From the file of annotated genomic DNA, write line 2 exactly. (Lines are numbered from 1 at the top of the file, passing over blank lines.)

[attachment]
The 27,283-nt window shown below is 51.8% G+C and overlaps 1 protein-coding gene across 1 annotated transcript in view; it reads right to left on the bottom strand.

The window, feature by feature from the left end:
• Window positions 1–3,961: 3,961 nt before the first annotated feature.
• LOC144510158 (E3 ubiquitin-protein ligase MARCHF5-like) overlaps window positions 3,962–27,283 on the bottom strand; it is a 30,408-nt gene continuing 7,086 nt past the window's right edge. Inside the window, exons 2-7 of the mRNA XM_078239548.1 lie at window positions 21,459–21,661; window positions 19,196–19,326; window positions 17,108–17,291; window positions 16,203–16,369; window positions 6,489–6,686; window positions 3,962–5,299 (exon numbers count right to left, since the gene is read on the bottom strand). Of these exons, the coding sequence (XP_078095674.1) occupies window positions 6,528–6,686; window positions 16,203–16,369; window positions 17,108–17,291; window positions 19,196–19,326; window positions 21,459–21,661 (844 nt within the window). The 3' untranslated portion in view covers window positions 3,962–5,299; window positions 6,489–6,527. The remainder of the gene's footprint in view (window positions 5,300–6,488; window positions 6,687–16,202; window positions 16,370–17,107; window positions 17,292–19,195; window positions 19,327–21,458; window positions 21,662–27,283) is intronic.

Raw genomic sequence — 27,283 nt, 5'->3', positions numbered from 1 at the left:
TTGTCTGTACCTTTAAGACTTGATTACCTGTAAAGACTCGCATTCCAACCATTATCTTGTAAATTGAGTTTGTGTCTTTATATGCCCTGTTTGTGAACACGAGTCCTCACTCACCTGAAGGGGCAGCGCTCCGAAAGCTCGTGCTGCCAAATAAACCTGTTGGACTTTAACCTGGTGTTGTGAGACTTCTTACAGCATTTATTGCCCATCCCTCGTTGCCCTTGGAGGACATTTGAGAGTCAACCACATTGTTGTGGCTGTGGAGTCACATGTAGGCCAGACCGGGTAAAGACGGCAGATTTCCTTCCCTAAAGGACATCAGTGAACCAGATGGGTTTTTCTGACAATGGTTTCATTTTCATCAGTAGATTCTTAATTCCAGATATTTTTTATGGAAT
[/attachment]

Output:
The window, feature by feature from the left end: